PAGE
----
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The Little Boy Behind Indiana's 'Right To Try' Bill

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Jordan, a 5-year-old who is the face of Indiana's "right to try" bill, with Indiana Gov. Mike Pence. COURTESY OF MCLINN FAMILY Jordan, a 5-year-old who is the face of Indiana's "right to try" bill, with Indiana Gov. Mike Pence. COURTESY OF MCLINN FAMILY

Like most moms, Laura McLinn had a vision of her son's future. Jordan is 5 years old and dreams of becoming a firefighter.

"I just said, 'Hey I'm going to make him a resume. I'm going to get him a job,'" McLinn said.

Laura sent his resume to local fire departments and posted it to Facebook, reports CBS News correspondent Adriana Diaz.

Job offers and memorabilia started pouring in from fire houses coast to coast, including New Jersey, Minnesota and Washington state.

"Christmas morning, he had a couple of job offers in his stocking," McLinn said.

Jordan has Duchenne muscular dystrophy, or DMD, a muscle weakening disorder. It is fatal. Kids born with DMD are often wheelchair-bound by age 12, with a life expectancy of just 25 years. In December, he became an honorary member of two Indiana fire departments.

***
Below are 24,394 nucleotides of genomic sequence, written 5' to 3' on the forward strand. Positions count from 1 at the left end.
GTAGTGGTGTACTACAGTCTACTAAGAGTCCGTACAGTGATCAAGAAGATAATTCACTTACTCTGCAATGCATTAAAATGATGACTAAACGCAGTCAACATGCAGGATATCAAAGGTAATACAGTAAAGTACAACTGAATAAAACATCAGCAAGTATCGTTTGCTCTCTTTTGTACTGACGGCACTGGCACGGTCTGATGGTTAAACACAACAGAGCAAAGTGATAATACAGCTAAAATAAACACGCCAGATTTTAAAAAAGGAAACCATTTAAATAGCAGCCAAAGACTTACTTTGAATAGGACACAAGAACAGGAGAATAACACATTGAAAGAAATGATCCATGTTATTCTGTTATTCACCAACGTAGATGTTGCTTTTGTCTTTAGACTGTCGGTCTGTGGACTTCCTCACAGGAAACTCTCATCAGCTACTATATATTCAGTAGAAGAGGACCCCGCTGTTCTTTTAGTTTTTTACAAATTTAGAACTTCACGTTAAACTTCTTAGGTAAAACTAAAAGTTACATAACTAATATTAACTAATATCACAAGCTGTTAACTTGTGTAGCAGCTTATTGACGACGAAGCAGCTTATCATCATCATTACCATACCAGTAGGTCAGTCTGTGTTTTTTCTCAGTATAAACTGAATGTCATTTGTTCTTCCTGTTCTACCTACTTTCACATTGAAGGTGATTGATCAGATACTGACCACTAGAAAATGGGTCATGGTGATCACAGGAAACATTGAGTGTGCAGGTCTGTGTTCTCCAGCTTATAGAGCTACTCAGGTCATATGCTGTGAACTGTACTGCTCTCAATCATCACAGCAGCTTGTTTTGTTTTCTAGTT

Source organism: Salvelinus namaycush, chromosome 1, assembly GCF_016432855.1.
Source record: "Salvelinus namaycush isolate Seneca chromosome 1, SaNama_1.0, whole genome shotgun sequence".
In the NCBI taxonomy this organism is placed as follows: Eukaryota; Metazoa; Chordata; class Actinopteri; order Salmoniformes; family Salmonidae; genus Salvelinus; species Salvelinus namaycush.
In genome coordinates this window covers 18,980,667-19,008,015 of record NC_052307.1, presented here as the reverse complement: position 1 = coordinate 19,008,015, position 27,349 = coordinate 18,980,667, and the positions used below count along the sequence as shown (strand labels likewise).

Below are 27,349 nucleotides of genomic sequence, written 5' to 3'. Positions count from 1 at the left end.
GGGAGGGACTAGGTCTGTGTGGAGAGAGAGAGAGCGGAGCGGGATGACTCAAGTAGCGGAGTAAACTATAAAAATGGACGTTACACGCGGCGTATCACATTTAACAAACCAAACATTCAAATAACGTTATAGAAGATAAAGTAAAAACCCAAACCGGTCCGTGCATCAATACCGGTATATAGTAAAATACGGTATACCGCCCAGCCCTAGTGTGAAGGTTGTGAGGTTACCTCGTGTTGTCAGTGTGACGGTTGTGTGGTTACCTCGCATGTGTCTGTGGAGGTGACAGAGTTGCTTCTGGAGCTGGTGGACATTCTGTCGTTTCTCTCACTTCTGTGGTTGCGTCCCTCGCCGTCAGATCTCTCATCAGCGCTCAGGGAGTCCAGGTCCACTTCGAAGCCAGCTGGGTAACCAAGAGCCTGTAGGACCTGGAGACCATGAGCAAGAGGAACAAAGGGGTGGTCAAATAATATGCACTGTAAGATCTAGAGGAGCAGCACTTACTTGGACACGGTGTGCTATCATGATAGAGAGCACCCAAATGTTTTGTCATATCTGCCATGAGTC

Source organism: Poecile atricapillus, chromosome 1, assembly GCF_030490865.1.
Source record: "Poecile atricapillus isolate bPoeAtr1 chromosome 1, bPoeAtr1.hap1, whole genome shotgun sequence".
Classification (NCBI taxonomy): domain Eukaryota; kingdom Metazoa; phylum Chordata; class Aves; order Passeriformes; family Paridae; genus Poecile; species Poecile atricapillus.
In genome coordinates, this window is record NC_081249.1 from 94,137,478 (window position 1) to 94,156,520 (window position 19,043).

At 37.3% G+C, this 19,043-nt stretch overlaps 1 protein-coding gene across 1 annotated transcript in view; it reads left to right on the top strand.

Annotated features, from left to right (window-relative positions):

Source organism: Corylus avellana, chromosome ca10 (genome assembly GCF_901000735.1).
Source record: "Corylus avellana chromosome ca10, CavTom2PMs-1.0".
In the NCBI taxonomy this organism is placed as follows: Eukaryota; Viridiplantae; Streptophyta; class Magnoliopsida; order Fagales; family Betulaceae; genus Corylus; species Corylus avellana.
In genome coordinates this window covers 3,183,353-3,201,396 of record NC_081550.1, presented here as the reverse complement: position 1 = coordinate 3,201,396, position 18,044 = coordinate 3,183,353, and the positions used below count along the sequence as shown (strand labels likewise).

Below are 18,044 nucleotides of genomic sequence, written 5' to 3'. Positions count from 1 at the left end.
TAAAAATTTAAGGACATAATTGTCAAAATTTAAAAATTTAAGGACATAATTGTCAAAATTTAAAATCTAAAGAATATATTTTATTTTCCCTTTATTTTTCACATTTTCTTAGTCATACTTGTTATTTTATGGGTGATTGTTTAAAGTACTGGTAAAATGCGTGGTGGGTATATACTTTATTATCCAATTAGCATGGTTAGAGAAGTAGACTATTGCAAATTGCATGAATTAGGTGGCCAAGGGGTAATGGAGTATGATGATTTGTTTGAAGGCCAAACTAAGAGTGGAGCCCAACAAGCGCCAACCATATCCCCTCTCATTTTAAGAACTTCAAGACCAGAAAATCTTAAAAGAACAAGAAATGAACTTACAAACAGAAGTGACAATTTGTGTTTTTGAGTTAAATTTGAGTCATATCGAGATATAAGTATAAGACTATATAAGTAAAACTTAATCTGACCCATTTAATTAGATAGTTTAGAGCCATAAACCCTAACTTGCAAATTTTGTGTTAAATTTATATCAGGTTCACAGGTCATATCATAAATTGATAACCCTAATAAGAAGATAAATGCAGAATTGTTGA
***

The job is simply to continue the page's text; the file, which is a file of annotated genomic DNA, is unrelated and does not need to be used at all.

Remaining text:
His favorite part of the job? The juice.

"He just goes and they make him Kool Aid, and we just sit at the table and we talk. It's like a family," McLinn said.

"I just eat lunch and I work out," Jordan said.

Jordan is the face of Indiana's "right to try" bill, which gives the terminally ill access to experimental drugs that are not FDA approved. He was front and center on Tuesday at the state capitol, even delivering the pen to Indiana Gov. Mike Pence, who signed the bill after it passed unanimously in the state legislature.

"It was deeply inspiring to me and just a whole lot of fun!" Pence said.

Indiana joins eight other states which all enacted "right to try" legislation in 2014 and 2015.

"This law applies to people that are dying. That's the bottom line," McLinn said.

There are no approved therapies for Jordan's condition, but his mother says a drug in development has had promising preliminary results in cases similar to his.

"He's still going to have muscle weakness, he's not going to be in the NFL -- that's ok -- but he's going to have a longer life," McLinn said.

In a statement to CBS News, the FDA said, in part, it believes "the drug approval process represents the best way to assure the development of and access to safe and effective new medicines for all patients."

"My dream is for my son to change the world... and that's what 'right to try' I think is going to do for Jordan," McLinn said.

Dad Jeff McLinn said he wants his son to reach his dreams and hopes.

"I want him to have that opportunity to grow up," Jeff said, in tears.

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